“But I walked in and they were enthusiastic, they had energy and they had a look in their eye. They were sending me a message, and it was, ‘We’re ready to go do this.’ And that builds your confidence.”
The Irish defense then set the tone by forcing punts on the first five USC possessions of the second half, allowing only 87 combined yards on that quintet of drives.
That permitted big plays from running backs Dexter Williams (a 52-yard touchdown run) and Tony Jones Jr. (a 51-one yard scoring pass from Ian Book) to carry the day for Notre Dame.
When it was over, the Irish players had to think back to the message head coach Brian Kelly left with them at the team hotel just moments before they boarded their buses to head to the Coliseum.
“How exciting is it for us to be here, to play our final game on national television?” Kelly posed to his squad.
“If you even thought about it back in January you couldn’t have dreamed of this situation. And here’s the great part about it. You’ve studied for the exam. You know those days when you haven’t. You walk in there and you say, ‘I’m going to get my brains beat in today.’ We’ve all been there, right? You’ve got no chance.
“But you’ve built traits of excellence, an attention to detail, everything we asked you to do. It’s all the little things that matter — laser focus, making good decisions, being smart, having a great attitude and being gritty. Those traits are with you today when you take the final exam.
“You understand how important it is when you take the final exam, that you can’t take a shortcut to this. Knowing that your thoughts affect all the things that are going to happen today — and your mindset to dominate your opponent.
“You are prepared to go out and play at the highest level today. So why wouldn’t you be excited? You get to play on national TV, prepared to be at your best today. That’s exciting.
“So go play, don’t hold it back. There’s nothing to hold back today. Play fast, play free, play aggressive.
“But here’s something I’m going to tell you. It’s a rivalry game, so that adds something to it. Your opponent will play with great emotion today and you’ve got to match that. You’ll determine how long they fight — you’ll determine that by your physicality.
“You must tackle with physicality — when you have a chance to tackle, you’ve got to tackle today. Bend ’em back — they’ve got to feel you when you tackle today. And you’ve got to block ’em. We’ve got to control the line of scrimmage today.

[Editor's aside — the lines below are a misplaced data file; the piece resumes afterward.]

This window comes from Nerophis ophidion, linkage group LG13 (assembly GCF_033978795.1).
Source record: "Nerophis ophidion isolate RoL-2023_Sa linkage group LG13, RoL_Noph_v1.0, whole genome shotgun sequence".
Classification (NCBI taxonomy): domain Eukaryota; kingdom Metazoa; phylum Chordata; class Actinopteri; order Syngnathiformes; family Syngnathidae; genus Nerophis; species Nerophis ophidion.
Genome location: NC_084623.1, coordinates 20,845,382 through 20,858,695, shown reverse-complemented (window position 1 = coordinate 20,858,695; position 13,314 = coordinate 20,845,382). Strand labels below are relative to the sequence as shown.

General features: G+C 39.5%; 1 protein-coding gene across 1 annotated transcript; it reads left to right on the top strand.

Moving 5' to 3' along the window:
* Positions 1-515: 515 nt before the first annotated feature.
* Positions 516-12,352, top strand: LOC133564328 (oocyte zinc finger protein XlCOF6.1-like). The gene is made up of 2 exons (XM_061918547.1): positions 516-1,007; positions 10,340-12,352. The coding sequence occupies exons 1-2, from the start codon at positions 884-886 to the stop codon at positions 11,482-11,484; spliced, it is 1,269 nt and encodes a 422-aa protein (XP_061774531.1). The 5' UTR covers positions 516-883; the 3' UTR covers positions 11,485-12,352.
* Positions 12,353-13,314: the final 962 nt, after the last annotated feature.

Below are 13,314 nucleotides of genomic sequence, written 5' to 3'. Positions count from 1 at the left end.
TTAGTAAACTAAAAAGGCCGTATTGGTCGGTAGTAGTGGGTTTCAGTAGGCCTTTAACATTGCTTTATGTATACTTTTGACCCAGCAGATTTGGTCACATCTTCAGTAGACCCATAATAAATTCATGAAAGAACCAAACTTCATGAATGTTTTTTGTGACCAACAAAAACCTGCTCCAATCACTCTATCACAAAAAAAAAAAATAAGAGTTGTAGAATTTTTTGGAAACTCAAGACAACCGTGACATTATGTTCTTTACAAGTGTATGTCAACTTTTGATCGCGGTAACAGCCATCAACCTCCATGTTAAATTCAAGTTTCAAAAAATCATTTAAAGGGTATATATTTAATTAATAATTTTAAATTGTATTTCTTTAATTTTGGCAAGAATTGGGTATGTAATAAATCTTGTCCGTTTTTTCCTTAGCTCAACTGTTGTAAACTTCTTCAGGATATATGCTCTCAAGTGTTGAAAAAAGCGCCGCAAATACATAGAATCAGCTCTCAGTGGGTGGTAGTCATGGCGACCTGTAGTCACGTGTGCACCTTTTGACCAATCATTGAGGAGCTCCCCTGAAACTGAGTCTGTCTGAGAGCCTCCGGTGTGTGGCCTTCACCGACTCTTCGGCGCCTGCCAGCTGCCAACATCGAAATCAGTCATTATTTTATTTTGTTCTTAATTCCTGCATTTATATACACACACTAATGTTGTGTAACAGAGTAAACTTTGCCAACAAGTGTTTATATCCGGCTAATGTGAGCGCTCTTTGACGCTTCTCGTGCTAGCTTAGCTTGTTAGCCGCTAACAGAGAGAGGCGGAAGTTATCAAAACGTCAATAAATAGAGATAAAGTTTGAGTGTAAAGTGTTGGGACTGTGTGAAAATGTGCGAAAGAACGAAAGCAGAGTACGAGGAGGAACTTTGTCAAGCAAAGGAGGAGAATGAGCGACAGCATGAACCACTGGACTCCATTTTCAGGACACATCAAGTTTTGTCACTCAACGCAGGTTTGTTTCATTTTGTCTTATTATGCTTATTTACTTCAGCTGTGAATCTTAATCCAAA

“That’s not high science, is it? This game of football boils down to its fundamental principles of blocking and tackling. This is the easiest game in the world.
“You’ve got the traits, you’re prepared. You’ve put yourselves in this position. Now go play the game you’ve played since you were a kid. Go block and go tackle.
“Meet your opponent with the same kind of emotional desire to go win a football game. It’s that simple.
“And enjoy this opportunity. This is our last regular-season game together. Who knows what happens after this? It’s out of our hands. After this we have no control over what happens to us. What we can control is what happens today. Let’s control the day.
“Enjoy it. Relish it. Play with your brothers. You’re prepared and you’ve worked for it — man, did you work for it all year to get to this point.
“So go ace the final exam.”
The craziness of the postgame Notre Dame locker room at the Coliseum gave way to sleep for most of the Irish as they headed east through the night on their Delta charter.
By the time they landed about 5:30 a.m. ET in South Bend, the events of the night before had had time to sink in.
And there was no denying 12-0.
John Heisler, senior associate athletics director at the University of Notre Dame, has been part of the Fighting Irish athletics communications team since 1978. A South Bend, Indiana, native, he is a graduate of the University of Missouri School of Journalism and a member of the College Sports Information Directors of America Hall of Fame. He is the author, co-author or editor of 12 books (one a New York Times bestseller) and editor of the award-winning “Strong of Heart” series.